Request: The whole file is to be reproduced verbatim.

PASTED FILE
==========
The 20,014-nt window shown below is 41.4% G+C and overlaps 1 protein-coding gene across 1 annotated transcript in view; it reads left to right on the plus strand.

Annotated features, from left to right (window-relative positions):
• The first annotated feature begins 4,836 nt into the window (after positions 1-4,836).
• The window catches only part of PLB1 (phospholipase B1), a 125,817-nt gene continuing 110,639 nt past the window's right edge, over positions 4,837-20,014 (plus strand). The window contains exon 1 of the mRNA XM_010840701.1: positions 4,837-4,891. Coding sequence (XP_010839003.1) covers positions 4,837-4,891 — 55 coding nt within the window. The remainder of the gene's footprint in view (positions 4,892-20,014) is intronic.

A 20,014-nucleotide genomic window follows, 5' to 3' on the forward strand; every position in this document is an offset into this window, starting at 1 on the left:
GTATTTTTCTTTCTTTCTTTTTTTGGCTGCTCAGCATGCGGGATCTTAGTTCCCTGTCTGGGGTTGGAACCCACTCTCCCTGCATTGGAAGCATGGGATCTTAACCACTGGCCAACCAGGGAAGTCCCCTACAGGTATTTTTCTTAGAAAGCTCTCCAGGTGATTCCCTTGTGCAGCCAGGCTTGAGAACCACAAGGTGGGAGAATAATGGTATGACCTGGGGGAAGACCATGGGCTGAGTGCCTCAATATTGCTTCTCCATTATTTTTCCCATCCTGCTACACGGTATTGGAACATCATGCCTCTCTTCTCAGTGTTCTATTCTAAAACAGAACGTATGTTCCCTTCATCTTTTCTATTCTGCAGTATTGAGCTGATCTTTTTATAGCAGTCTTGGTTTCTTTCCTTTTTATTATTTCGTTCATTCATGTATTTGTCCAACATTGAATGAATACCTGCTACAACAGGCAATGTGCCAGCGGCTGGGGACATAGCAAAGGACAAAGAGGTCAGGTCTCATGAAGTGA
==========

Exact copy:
The 20,014-nt window shown below is 41.4% G+C and overlaps 1 protein-coding gene across 1 annotated transcript in view; it reads left to right on the plus strand.

Annotated features, from left to right (window-relative positions):
• The first annotated feature begins 4,836 nt into the window (after positions 1-4,836).
• The window catches only part of PLB1 (phospholipase B1), a 125,817-nt gene continuing 110,639 nt past the window's right edge, over positions 4,837-20,014 (plus strand). The window contains exon 1 of the mRNA XM_010840701.1: positions 4,837-4,891. Coding sequence (XP_010839003.1) covers positions 4,837-4,891 — 55 coding nt within the window. The remainder of the gene's footprint in view (positions 4,892-20,014) is intronic.

A 20,014-nucleotide genomic window follows, 5' to 3' on the forward strand; every position in this document is an offset into this window, starting at 1 on the left:
GTATTTTTCTTTCTTTCTTTTTTTGGCTGCTCAGCATGCGGGATCTTAGTTCCCTGTCTGGGGTTGGAACCCACTCTCCCTGCATTGGAAGCATGGGATCTTAACCACTGGCCAACCAGGGAAGTCCCCTACAGGTATTTTTCTTAGAAAGCTCTCCAGGTGATTCCCTTGTGCAGCCAGGCTTGAGAACCACAAGGTGGGAGAATAATGGTATGACCTGGGGGAAGACCATGGGCTGAGTGCCTCAATATTGCTTCTCCATTATTTTTCCCATCCTGCTACACGGTATTGGAACATCATGCCTCTCTTCTCAGTGTTCTATTCTAAAACAGAACGTATGTTCCCTTCATCTTTTCTATTCTGCAGTATTGAGCTGATCTTTTTATAGCAGTCTTGGTTTCTTTCCTTTTTATTATTTCGTTCATTCATGTATTTGTCCAACATTGAATGAATACCTGCTACAACAGGCAATGTGCCAGCGGCTGGGGACATAGCAAAGGACAAAGAGGTCAGGTCTCATGAAGTGA